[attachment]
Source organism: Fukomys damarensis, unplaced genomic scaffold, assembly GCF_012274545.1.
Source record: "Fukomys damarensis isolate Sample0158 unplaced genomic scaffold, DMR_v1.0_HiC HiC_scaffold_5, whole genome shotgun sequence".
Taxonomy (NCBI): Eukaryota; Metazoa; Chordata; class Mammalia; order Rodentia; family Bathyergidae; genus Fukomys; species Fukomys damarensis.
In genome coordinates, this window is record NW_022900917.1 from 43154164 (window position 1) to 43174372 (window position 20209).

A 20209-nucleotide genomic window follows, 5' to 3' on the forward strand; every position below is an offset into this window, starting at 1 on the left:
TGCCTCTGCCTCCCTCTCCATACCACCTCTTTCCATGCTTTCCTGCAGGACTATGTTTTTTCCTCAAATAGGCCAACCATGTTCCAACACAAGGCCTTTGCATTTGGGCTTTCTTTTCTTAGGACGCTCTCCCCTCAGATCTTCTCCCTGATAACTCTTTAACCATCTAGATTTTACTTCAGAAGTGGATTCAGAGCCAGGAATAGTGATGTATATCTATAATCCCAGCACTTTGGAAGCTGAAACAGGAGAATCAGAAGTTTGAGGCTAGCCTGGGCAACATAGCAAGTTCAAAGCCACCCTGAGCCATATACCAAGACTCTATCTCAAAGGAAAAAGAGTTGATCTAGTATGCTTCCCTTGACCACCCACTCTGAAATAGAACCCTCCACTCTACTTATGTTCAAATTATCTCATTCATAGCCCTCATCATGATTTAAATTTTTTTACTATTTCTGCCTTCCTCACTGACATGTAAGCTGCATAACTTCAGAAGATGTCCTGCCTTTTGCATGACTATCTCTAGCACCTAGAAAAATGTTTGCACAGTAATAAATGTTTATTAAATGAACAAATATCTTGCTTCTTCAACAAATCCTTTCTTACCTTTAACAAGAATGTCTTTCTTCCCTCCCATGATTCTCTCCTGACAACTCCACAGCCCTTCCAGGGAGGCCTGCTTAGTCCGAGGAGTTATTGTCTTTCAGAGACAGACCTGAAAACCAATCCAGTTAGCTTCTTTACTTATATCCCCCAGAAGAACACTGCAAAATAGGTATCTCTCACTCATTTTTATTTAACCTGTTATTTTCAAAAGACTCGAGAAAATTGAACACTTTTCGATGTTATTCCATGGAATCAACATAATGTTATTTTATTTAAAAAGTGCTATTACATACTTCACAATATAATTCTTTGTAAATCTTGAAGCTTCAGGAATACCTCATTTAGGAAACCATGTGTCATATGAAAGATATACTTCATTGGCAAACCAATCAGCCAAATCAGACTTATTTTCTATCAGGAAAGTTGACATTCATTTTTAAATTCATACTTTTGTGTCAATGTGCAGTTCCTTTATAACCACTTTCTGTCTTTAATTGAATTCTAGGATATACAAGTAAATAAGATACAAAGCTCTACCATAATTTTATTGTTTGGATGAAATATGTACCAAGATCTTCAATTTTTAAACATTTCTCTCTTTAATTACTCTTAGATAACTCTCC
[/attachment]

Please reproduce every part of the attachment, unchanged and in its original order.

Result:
Source organism: Fukomys damarensis, unplaced genomic scaffold, assembly GCF_012274545.1.
Source record: "Fukomys damarensis isolate Sample0158 unplaced genomic scaffold, DMR_v1.0_HiC HiC_scaffold_5, whole genome shotgun sequence".
Taxonomy (NCBI): Eukaryota; Metazoa; Chordata; class Mammalia; order Rodentia; family Bathyergidae; genus Fukomys; species Fukomys damarensis.
In genome coordinates, this window is record NW_022900917.1 from 43154164 (window position 1) to 43174372 (window position 20209).

A 20209-nucleotide genomic window follows, 5' to 3' on the forward strand; every position below is an offset into this window, starting at 1 on the left:
TGCCTCTGCCTCCCTCTCCATACCACCTCTTTCCATGCTTTCCTGCAGGACTATGTTTTTTCCTCAAATAGGCCAACCATGTTCCAACACAAGGCCTTTGCATTTGGGCTTTCTTTTCTTAGGACGCTCTCCCCTCAGATCTTCTCCCTGATAACTCTTTAACCATCTAGATTTTACTTCAGAAGTGGATTCAGAGCCAGGAATAGTGATGTATATCTATAATCCCAGCACTTTGGAAGCTGAAACAGGAGAATCAGAAGTTTGAGGCTAGCCTGGGCAACATAGCAAGTTCAAAGCCACCCTGAGCCATATACCAAGACTCTATCTCAAAGGAAAAAGAGTTGATCTAGTATGCTTCCCTTGACCACCCACTCTGAAATAGAACCCTCCACTCTACTTATGTTCAAATTATCTCATTCATAGCCCTCATCATGATTTAAATTTTTTTACTATTTCTGCCTTCCTCACTGACATGTAAGCTGCATAACTTCAGAAGATGTCCTGCCTTTTGCATGACTATCTCTAGCACCTAGAAAAATGTTTGCACAGTAATAAATGTTTATTAAATGAACAAATATCTTGCTTCTTCAACAAATCCTTTCTTACCTTTAACAAGAATGTCTTTCTTCCCTCCCATGATTCTCTCCTGACAACTCCACAGCCCTTCCAGGGAGGCCTGCTTAGTCCGAGGAGTTATTGTCTTTCAGAGACAGACCTGAAAACCAATCCAGTTAGCTTCTTTACTTATATCCCCCAGAAGAACACTGCAAAATAGGTATCTCTCACTCATTTTTATTTAACCTGTTATTTTCAAAAGACTCGAGAAAATTGAACACTTTTCGATGTTATTCCATGGAATCAACATAATGTTATTTTATTTAAAAAGTGCTATTACATACTTCACAATATAATTCTTTGTAAATCTTGAAGCTTCAGGAATACCTCATTTAGGAAACCATGTGTCATATGAAAGATATACTTCATTGGCAAACCAATCAGCCAAATCAGACTTATTTTCTATCAGGAAAGTTGACATTCATTTTTAAATTCATACTTTTGTGTCAATGTGCAGTTCCTTTATAACCACTTTCTGTCTTTAATTGAATTCTAGGATATACAAGTAAATAAGATACAAAGCTCTACCATAATTTTATTGTTTGGATGAAATATGTACCAAGATCTTCAATTTTTAAACATTTCTCTCTTTAATTACTCTTAGATAACTCTCC